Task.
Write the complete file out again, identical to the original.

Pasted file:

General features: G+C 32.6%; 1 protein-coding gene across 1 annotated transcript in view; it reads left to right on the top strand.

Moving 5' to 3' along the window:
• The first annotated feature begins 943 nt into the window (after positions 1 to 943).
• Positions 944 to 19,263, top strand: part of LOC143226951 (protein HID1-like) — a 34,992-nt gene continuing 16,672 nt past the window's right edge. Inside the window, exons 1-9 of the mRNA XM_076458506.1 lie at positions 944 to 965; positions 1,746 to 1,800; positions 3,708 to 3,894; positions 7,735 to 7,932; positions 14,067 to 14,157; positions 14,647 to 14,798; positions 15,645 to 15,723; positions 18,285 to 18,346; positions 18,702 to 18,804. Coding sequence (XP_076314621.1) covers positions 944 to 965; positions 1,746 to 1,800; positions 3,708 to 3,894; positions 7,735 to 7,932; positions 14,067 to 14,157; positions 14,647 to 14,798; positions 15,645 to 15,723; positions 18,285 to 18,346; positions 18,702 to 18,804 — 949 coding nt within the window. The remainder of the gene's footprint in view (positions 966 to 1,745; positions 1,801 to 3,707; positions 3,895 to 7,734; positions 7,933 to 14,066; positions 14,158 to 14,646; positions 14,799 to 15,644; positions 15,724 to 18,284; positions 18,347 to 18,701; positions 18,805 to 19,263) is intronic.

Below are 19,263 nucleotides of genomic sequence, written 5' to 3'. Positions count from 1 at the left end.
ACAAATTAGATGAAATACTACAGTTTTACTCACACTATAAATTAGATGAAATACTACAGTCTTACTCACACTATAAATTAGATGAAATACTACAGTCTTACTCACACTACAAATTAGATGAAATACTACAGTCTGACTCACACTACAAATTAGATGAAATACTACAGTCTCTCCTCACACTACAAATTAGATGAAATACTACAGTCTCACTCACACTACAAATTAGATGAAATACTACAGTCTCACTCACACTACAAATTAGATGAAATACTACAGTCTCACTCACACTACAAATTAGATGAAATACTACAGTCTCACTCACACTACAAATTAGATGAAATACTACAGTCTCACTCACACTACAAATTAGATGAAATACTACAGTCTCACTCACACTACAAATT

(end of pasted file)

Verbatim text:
General features: G+C 32.6%; 1 protein-coding gene across 1 annotated transcript in view; it reads left to right on the top strand.

Moving 5' to 3' along the window:
• The first annotated feature begins 943 nt into the window (after positions 1 to 943).
• Positions 944 to 19,263, top strand: part of LOC143226951 (protein HID1-like) — a 34,992-nt gene continuing 16,672 nt past the window's right edge. Inside the window, exons 1-9 of the mRNA XM_076458506.1 lie at positions 944 to 965; positions 1,746 to 1,800; positions 3,708 to 3,894; positions 7,735 to 7,932; positions 14,067 to 14,157; positions 14,647 to 14,798; positions 15,645 to 15,723; positions 18,285 to 18,346; positions 18,702 to 18,804. Coding sequence (XP_076314621.1) covers positions 944 to 965; positions 1,746 to 1,800; positions 3,708 to 3,894; positions 7,735 to 7,932; positions 14,067 to 14,157; positions 14,647 to 14,798; positions 15,645 to 15,723; positions 18,285 to 18,346; positions 18,702 to 18,804 — 949 coding nt within the window. The remainder of the gene's footprint in view (positions 966 to 1,745; positions 1,801 to 3,707; positions 3,895 to 7,734; positions 7,933 to 14,066; positions 14,158 to 14,646; positions 14,799 to 15,644; positions 15,724 to 18,284; positions 18,347 to 18,701; positions 18,805 to 19,263) is intronic.

Below are 19,263 nucleotides of genomic sequence, written 5' to 3'. Positions count from 1 at the left end.
ACAAATTAGATGAAATACTACAGTTTTACTCACACTATAAATTAGATGAAATACTACAGTCTTACTCACACTATAAATTAGATGAAATACTACAGTCTTACTCACACTACAAATTAGATGAAATACTACAGTCTGACTCACACTACAAATTAGATGAAATACTACAGTCTCTCCTCACACTACAAATTAGATGAAATACTACAGTCTCACTCACACTACAAATTAGATGAAATACTACAGTCTCACTCACACTACAAATTAGATGAAATACTACAGTCTCACTCACACTACAAATTAGATGAAATACTACAGTCTCACTCACACTACAAATTAGATGAAATACTACAGTCTCACTCACACTACAAATTAGATGAAATACTACAGTCTCACTCACACTACAAATT